Arch skeptic Professor Phillip Goodman embarks upon a terror-filled quest when he stumbles across a long-lost file containing details of three cases of inexplicable 'hauntings'.
April 20th, 2018
You know it’s coming. You’ve seen enough horror flicks to recognize that there’s gonna be some sort of twist and/or major reveal at the film’s conclusion.
The trick is – will the filmmaker (s) actually surprise you when they allow you to see behind the curtain?
Ghost Stories is a new horror anthology from co-writers/co-directors Andy Nyman and Jeremy Dyson.
Professor Phillip Goodman (Andy Nyman in the lead role) is a paranormal investigator – of the “ultra-skeptic” brand. He hosts a television show which is meant to debunk things of a supernatural or psychic nature. When he is invited to the home of a thought-to-be dead former television debunker (and Goodman’s idol in the biz) named Charles Cameron – Goodman’s beliefs on an afterlife might be altered. For you see, Cameron is offering up case-files to three of his most haunting hauntings (yes, I meant to repeat that word). Things which he was unable to solve. And he’s asking that Goodman take a look at these cases – in the hopes of finally putting them to rest in Cameron’s mind.
But what will these cases bring about in Goodman’s own mind – and what will they rile up from his past?
I was reminded of several films – which seem to have inspired Ghost Stories. The original Tales from the Crypt (not the television show) from 1972. The varying tones of each of the “cases” felt like an homage to that Amicus Productions anthology.
There are also hints of IT – when we receive a bit of history on Goodman’s childhood.
Ghost Stories is beautifully photographed and edited. It’s always such a pleasure to not be taken from the story by a bad cut, a strange camera movement or a lingering image. And while you’re not necessarily supposed to focus on certain technical things (these pieces to a filmmaker puzzle aren’t meant to draw attention), you can still marvel at certain technical moments – where the actor isn’t center stage. A good example here is the beautiful long shot of Freeman and Nyman walking in a field during the film’s third segment. It’s rich, detailed and has a “blink and you’ll miss it” extra bit of information on the far end of the screen. I also loved the many insert/close-up shots of hands and faces. The way they were framed (with the addition of some striking sound effects work) did end up drawing my attention – but in a good way – notably in the film’s first segment.
The film’s closing credits are accompanied by the old “Monster Mash” song. And while the film is far more high-brow and sentimental than I would have expected – the addition of this campy music classic, offers some additional insight into the film’s “other” tone.
As our lead, Nyman really delivers the goods. Goodman is a lonely character, and Nyman’s sort of schlubby appearance offers a good idea of who this person is. His posture is unimpressive, and at one point, Goodman is called out for who he really is – and for the “character” he puts out into the world (via his program). Nyman is also able to find great nuance in some of the character’s more emotional moments. I was struck by a dialogue-less scene where Goodman sits on a sea-side bench, watching a couple of kids playing around on the beach (which will be important later). The camera-work is lovely here. And Goodman’s silent reactions (to the aforementioned “calling out” – it’s the scene just prior) are full of regret, confusion and sadness – all with no words spoken. It’s a very powerful moment.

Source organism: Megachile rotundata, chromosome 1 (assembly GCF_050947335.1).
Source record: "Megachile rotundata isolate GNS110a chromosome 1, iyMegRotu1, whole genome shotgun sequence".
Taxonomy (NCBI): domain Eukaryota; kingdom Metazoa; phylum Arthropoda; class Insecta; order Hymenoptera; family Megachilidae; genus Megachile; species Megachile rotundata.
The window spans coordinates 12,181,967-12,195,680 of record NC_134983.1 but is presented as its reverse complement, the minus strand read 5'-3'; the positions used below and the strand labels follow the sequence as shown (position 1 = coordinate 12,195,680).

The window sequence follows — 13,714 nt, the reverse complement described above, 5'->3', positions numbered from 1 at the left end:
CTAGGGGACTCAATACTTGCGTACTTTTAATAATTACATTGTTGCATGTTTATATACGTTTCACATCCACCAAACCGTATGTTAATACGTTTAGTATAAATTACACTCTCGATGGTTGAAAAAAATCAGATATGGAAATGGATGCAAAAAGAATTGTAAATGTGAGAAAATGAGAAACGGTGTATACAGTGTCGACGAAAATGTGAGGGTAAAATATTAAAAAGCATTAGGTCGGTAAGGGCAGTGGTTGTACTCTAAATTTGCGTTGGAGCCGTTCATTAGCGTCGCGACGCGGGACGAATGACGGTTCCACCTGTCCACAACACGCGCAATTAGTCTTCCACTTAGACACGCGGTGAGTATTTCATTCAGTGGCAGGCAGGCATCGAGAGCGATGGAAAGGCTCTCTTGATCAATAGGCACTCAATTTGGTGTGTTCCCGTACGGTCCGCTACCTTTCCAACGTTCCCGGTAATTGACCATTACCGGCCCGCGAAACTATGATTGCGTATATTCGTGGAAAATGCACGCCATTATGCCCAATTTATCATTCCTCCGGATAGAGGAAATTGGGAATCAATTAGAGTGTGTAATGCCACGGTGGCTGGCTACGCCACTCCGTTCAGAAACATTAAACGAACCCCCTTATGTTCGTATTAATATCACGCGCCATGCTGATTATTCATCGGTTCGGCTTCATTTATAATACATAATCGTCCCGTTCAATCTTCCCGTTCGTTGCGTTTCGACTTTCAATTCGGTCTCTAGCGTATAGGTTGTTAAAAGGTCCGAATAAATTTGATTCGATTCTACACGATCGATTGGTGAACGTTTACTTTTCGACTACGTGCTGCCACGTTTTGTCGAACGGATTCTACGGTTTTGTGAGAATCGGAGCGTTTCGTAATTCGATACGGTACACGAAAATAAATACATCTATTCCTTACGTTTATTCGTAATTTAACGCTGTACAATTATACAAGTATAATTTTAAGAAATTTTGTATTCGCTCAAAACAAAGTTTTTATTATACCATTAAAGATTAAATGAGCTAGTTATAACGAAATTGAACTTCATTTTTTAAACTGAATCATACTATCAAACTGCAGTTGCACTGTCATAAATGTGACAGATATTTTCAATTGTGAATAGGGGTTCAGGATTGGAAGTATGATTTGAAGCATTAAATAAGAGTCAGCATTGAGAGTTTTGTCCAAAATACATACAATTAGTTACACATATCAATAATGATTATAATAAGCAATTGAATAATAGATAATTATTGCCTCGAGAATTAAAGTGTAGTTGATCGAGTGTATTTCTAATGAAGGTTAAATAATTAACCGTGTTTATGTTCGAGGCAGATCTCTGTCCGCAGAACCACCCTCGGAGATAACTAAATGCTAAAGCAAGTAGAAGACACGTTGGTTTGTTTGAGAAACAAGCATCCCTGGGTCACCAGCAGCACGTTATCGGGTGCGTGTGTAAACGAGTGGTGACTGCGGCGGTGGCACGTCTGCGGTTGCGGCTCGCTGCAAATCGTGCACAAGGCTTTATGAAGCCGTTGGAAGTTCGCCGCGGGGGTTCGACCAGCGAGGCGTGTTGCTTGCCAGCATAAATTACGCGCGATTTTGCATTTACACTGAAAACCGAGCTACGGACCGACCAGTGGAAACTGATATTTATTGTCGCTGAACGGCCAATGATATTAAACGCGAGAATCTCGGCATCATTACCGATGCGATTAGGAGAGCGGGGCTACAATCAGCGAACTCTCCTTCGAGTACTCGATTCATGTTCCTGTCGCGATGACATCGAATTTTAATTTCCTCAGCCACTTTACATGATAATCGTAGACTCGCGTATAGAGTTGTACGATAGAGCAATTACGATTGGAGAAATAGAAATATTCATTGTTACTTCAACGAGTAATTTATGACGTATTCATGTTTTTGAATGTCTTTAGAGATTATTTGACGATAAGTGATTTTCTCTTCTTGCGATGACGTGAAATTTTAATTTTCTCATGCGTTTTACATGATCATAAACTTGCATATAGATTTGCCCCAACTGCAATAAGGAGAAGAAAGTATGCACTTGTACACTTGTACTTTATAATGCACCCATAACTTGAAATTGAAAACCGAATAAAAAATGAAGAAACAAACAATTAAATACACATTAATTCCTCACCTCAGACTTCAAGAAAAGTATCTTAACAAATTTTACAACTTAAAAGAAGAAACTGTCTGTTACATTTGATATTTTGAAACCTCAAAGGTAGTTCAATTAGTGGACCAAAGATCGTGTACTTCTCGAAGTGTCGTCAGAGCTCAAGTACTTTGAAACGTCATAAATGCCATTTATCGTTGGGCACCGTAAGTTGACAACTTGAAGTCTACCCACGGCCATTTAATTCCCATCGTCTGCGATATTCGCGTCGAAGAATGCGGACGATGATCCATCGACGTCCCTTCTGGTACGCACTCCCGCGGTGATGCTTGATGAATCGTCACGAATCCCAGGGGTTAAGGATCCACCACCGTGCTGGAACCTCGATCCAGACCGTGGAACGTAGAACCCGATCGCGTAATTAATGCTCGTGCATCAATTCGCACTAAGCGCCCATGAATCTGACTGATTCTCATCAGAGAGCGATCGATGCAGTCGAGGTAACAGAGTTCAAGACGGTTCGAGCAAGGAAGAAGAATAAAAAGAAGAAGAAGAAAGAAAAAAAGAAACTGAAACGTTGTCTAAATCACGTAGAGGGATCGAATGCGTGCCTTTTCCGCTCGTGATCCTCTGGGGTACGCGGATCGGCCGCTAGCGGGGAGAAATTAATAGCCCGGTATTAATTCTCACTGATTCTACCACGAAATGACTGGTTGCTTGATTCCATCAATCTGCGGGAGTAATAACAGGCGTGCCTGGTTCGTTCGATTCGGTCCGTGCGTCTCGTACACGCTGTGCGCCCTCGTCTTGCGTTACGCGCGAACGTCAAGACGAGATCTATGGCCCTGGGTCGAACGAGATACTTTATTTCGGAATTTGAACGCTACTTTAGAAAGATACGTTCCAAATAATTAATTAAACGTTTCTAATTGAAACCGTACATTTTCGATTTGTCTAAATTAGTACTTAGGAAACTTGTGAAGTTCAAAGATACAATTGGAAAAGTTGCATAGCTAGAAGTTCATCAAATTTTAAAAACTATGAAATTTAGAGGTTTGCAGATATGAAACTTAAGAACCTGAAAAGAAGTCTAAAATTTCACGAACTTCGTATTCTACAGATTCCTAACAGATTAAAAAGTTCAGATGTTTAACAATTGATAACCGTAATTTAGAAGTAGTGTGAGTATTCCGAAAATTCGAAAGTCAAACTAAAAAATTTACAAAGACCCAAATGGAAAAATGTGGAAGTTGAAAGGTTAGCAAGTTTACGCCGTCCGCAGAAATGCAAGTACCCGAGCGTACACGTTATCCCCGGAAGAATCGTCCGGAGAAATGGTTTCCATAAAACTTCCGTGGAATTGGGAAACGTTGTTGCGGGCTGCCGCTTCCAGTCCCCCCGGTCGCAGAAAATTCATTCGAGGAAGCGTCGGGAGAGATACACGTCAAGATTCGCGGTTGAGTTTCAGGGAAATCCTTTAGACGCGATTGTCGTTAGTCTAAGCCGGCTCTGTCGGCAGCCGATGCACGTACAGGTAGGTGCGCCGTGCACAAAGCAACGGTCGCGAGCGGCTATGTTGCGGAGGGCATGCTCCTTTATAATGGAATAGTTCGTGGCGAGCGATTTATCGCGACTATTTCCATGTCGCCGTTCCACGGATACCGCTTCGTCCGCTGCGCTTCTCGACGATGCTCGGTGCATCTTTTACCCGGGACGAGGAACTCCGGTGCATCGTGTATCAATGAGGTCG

Martin Freeman (The Hobbit Trilogy) is Mr. Priddle – the central focus of the third “case”. Freeman is, of course – a natural and brings a certain prominence to Mr. Priddle. Priddle’s a rich guy with a vast estate, and Freeman perfectly captures that mightier-than-thou attitude of the 1%. This portrayal of an “above you” sort of person – comes in handy as the tale unfolds. Freeman also gives Priddle a playful side which I found quite engaging.
Until the film reached its conclusion, I was about to make a comment regarding the varied tones of the individual stories. One is quite spooky, one is rather goofy and one is more mysterious and esoteric. But now knowing the reason and connections behind these tales – it makes more sense. So potential “complaint” averted!
The film’s final image is quite striking – and perfectly established early on. The payoff is heartbreaking, once you make the connection. And it always pleases me when things are nicely wrapped-up, no loose ends – and are not “hitting you over the head” with the set-up for the intended payoff.
There are lots of clues which will properly find their completion by the film’s end. But I do believe – like the mother of all “twist” movies, The Sixth Sense – that further viewings might be worthwhile, just to pick up on what I can only imagine are many more Easter eggs of information/clues.
Ghost Stories was originally written/produced as a stage-play, and some of the visual tricks in this film, well, you can plainly see trinkets of stage-craft which must have been a hoot with a live audience. So in that, many of the fun bits of the film, are quite theatrical.
Young actor Alex Lawther, who appeared as a young Alan Turing in the Oscar-winning The Imitation Game, appears as the case-study in the film’s second chapter.
With strong performances, a slightly convoluted structure (while still enjoyable) and beautiful cinematography, Ghost Stories is 100% worth your time and your dime!
The film is scheduled for VOD release, as well as a limited theatrical release, on April 20th, 2018.